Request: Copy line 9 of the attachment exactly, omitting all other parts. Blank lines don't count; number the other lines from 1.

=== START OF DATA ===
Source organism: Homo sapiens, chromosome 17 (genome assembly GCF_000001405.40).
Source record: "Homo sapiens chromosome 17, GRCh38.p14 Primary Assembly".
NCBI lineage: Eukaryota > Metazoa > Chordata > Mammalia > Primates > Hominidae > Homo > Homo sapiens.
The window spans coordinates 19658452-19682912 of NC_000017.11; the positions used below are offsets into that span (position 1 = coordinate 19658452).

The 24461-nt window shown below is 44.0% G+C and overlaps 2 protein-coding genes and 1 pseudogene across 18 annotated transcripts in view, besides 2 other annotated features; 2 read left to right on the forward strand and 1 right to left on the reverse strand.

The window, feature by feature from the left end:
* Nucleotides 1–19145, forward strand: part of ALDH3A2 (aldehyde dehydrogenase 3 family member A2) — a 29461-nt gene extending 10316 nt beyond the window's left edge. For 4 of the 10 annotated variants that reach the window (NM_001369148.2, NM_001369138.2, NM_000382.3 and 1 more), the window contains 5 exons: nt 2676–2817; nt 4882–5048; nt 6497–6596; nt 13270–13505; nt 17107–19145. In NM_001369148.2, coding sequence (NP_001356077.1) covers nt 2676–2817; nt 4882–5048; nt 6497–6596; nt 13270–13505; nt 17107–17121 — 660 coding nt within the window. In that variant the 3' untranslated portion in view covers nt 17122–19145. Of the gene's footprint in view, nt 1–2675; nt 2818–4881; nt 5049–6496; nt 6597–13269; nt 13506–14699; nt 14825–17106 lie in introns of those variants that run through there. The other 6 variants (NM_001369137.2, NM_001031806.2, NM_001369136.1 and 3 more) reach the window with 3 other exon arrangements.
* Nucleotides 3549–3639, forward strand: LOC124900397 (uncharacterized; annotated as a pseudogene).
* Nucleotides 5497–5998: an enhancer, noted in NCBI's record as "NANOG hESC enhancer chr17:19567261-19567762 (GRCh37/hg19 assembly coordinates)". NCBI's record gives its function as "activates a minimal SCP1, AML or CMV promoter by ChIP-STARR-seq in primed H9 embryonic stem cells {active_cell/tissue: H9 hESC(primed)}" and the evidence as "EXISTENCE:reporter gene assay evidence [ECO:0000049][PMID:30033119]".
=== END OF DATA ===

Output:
* Nucleotides 5497–5998: an enhancer, noted in NCBI's record as "NANOG hESC enhancer chr17:19567261-19567762 (GRCh37/hg19 assembly coordinates)". NCBI's record gives its function as "activates a minimal SCP1, AML or CMV promoter by ChIP-STARR-seq in primed H9 embryonic stem cells {active_cell/tissue: H9 hESC(primed)}" and the evidence as "EXISTENCE:reporter gene assay evidence [ECO:0000049][PMID:30033119]".